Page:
Israel denies or confirmed these claims, however it has been vocal about its disappointment with the JCPOA. “Even with the return to an agreement, Israel is of course not part of the agreement. Israel is not bound by it,” Israeli Prime Minister Naftali Bennett said Tuesday. “We will maintain our freedom to act.”

Trump’s administration made the international financial system a weapon against Tehran when he abrogated 2015’s nuclear agreement. His “maximum-pressure campaign” resulted in more than 1,500 sanctions against Iran along with companies and individuals who did business there, including the nation’s central bank, national oil company and other vital sectors of its economy. This triggered a mass exodus among financial institutions and corporations that preferred to abandon Iran investments than face sanctions from the U.S. Treasury Department. Iran’s economy-sustaining oil exports plunged to historic lows.

While the Biden administration has been open to rolling back penalties, the possibility of lifting terrorism-related restrictions is problematic politically. The President will likely be accused of being soft-spoken if he removes them. “There is no legal barrier to how far the President can go in undoing Trump’s sanctions, but the political cost in certain areas is prohibitive,” says Ali Vaez, the Iran project director at the International Crisis Group. “A narrow path remains open, but the odds of a diplomatic breakthrough are not looking promising at all.”

Republicans, Israel and Gulf nations have all pressured the White House to address what they say are Iran’s “malign activities.” Tehran is involved in every serious conflict in the Middle East, almost always on the side of America’s enemies. U.S. officials claim that Iranian-linked terrorists carried out a drone strike against an American military base in al-Tanf, eastern Syria on October 20th. Although there were no U.S. casualties in the attack, buildings were damaged. “We had a little bit of luck,” McKenzie says. “We’re in the middle of a battle drill. No one died because we had personnel out in positions. But that is solely due to our action and not the action of the enemy, who was clearly trying to kill Americans.”

Nine days following the al-Tanf terrorist attacks, U.S. Treasury Department issued an announcement NeueSanctions against two members of the Iranian Revolutionary Guard Corps and two associated companies, for providing lethal drones to insurgent groups operating in Iraq, Lebanon and Yemen.

First Iran's President Elect Ebrahim Raisi New Conference In Tehran
Getty ImagesEbrahim Rashi, Iranian President-Elect, speaks at a Tehran news conference with both local and foreign media. It took place in Tehran on June 21, 20, 2121.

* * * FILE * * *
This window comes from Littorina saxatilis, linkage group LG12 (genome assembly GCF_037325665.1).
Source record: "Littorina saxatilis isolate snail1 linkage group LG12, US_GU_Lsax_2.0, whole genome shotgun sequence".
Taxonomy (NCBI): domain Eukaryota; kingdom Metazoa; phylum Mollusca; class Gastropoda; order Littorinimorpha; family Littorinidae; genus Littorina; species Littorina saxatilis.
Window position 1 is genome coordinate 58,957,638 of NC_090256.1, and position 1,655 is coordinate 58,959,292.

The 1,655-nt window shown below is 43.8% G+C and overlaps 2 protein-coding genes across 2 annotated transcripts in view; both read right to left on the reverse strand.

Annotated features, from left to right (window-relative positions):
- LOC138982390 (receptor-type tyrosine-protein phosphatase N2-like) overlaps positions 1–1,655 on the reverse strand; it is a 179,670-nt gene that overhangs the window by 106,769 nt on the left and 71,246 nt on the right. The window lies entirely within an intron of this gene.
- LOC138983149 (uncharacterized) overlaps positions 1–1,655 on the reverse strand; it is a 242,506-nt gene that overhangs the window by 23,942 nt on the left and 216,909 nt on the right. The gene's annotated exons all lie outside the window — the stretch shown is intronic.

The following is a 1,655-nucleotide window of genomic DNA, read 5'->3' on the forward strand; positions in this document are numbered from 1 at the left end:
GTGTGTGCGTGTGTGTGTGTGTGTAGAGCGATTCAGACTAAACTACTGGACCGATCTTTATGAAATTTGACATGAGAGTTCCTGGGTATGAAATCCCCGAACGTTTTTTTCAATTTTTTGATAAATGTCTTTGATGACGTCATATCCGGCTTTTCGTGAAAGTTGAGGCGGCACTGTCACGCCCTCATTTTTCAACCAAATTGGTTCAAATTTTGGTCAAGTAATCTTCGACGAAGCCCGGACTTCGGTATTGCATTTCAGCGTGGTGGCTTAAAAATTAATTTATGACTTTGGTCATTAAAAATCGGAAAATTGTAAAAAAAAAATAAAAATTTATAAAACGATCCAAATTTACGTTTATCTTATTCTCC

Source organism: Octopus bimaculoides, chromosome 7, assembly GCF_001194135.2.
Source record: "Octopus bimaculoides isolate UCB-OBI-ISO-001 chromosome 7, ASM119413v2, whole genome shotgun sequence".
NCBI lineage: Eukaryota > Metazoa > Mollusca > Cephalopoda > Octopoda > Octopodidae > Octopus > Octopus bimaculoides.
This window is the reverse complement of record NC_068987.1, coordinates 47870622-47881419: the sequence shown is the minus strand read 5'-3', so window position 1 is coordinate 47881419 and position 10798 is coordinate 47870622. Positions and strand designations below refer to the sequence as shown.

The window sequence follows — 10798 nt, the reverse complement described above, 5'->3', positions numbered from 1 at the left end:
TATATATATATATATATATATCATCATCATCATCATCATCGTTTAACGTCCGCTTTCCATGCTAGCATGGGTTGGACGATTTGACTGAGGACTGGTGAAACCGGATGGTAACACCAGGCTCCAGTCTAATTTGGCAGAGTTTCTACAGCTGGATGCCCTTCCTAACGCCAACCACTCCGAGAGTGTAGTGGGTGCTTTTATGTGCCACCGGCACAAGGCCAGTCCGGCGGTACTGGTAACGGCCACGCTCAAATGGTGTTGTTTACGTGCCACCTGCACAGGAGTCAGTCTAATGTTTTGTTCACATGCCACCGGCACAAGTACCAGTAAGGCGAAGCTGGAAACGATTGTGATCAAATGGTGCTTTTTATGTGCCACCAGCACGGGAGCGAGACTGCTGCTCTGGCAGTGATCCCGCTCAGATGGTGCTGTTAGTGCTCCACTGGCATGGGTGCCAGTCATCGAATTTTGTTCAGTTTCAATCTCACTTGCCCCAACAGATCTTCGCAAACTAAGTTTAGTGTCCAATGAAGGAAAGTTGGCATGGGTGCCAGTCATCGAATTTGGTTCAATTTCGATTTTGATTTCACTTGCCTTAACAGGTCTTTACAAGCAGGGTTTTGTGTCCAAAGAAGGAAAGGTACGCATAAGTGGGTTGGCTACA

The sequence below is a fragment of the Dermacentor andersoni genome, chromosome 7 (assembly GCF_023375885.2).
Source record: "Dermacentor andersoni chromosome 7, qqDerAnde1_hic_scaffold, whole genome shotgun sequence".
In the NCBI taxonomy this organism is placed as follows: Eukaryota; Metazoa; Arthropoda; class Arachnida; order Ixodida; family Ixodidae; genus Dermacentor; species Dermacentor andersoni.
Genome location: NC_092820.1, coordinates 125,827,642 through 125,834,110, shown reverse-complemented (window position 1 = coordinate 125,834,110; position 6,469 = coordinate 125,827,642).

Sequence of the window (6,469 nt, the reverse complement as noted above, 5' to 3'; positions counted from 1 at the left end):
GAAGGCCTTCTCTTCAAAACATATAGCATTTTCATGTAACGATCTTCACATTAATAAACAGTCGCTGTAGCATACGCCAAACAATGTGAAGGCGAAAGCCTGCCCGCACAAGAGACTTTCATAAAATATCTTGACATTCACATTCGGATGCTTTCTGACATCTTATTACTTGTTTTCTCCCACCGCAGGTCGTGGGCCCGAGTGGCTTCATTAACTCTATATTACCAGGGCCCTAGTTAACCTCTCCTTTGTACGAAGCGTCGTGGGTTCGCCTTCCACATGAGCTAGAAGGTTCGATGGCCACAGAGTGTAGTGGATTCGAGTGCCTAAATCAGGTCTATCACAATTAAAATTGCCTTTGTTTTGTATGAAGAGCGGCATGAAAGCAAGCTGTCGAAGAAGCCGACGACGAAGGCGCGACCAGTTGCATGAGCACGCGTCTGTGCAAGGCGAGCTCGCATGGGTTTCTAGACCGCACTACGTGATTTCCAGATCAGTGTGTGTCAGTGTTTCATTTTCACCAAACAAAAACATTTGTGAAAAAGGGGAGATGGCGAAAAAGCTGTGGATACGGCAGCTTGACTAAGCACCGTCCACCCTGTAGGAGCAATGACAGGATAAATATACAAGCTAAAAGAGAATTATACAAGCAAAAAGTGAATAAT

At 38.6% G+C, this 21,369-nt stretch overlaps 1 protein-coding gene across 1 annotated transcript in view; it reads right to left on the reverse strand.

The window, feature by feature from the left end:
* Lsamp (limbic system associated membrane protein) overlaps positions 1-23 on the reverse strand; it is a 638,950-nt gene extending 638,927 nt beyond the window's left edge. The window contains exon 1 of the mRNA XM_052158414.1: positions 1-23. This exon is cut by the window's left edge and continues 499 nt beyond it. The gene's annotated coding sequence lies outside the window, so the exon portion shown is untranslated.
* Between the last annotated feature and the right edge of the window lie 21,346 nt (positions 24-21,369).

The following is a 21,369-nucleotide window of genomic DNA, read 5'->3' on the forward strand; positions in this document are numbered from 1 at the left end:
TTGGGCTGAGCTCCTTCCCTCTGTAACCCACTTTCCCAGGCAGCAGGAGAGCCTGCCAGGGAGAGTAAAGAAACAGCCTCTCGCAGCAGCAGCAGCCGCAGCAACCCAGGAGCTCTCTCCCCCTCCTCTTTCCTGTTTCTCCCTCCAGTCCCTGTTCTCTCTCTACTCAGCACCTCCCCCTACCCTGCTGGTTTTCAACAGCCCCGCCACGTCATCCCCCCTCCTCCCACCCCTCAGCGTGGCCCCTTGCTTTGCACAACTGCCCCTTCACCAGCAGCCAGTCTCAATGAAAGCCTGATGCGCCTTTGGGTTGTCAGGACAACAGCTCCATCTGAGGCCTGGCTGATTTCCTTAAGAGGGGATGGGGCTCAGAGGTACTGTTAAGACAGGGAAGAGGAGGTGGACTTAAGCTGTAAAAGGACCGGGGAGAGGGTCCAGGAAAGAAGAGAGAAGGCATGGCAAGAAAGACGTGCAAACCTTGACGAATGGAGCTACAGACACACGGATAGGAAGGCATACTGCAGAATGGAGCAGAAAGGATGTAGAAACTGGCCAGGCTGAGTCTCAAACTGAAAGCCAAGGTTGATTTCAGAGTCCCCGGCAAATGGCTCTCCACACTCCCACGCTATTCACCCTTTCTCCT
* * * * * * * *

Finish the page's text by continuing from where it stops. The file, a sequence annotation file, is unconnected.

Biden officials agree that Iran has a history of bad actors intent to increase its presence in the Middle East. Now the question is, how much will the Biden Administration tolerate for the restoration of the nuclear deal.

At the moment, Iran is refusing to lift all U.S. sanctions. In response to Iran’s insistence that all U.S. sanctions be lifted, Secretary of State Antony Blinken publicly questioned Iran’s willingness to pursue diplomacy and implied an ultimatum if Iran chooses not to “engage in a meaningful way and get back into compliance.” The U.S. and other JCPOA signatories—Russia, China, Germany, Britain, and France—will consider “all of the options necessary to deal with this problem,” Blinken told CNN on Oct. 31.

Henry Rome is an Iran specialist at Eurasia Group. He says there aren’t many great choices. “In theory, there are four options: Iran getting a bomb, Iran getting bombed, Iran restraining its program through diplomacy, or Iran hovering on the edge of those three at the same time,” he says. “At this point in time, we’re in that uncomfortable position where diplomacy is not working and the bomb/be bombed options are unacceptable. It’s not a sustainable position, but it’s where we are right now.”

Even before Trump took office, the U.S. was responding to Iran’s regional expansion with military, intelligence and diplomatic countermeasures. Trump’s decision to unilaterally walk away from the nuclear deal accelerated the confrontation, but the willingness for talks indicates the two nations see some value in de-escalating tensions.

McKenzie believes it’s best to take a multilateral approach. “We have made a conscious decision to work this through diplomatic channels, he says. “And I would just tell you, it’s better to approach it from a collective perspective, rather than as a single problem, as we did for awhile.”